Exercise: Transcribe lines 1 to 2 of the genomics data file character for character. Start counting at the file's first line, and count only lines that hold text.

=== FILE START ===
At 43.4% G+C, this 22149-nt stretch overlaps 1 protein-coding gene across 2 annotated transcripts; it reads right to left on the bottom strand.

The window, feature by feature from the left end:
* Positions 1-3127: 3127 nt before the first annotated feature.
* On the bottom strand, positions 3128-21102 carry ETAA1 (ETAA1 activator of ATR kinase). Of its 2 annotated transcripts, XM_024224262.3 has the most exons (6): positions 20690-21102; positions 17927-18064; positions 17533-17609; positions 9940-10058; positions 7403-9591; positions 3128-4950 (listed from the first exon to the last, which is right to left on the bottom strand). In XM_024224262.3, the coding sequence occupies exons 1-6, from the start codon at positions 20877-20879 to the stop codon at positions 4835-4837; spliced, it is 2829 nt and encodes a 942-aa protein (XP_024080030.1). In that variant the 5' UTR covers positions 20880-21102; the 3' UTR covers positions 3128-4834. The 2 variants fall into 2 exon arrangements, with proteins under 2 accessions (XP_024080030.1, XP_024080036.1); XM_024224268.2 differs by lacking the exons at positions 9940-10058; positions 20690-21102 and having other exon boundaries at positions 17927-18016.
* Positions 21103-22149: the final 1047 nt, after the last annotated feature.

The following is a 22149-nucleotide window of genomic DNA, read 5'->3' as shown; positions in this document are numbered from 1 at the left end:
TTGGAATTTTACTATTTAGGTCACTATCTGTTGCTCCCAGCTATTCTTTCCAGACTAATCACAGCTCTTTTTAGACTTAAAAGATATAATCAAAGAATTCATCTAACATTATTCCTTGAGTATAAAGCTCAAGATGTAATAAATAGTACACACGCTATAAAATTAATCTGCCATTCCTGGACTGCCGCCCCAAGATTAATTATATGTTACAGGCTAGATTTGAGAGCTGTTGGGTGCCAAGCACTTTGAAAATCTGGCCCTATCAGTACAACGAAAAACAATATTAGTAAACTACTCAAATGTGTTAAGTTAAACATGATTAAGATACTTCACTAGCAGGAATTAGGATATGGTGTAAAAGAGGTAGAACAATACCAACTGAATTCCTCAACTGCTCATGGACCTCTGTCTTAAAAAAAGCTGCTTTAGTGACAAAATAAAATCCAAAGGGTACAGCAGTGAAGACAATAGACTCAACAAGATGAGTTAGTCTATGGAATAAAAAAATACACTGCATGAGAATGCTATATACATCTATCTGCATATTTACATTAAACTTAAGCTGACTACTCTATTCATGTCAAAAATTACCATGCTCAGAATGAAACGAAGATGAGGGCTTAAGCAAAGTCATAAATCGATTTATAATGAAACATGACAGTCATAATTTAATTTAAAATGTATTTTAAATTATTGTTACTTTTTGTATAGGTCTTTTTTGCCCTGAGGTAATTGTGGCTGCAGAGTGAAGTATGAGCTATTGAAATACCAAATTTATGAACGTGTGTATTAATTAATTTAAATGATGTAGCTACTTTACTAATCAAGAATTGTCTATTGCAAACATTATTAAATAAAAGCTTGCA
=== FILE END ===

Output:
At 43.4% G+C, this 22149-nt stretch overlaps 1 protein-coding gene across 2 annotated transcripts; it reads right to left on the bottom strand.

The window, feature by feature from the left end: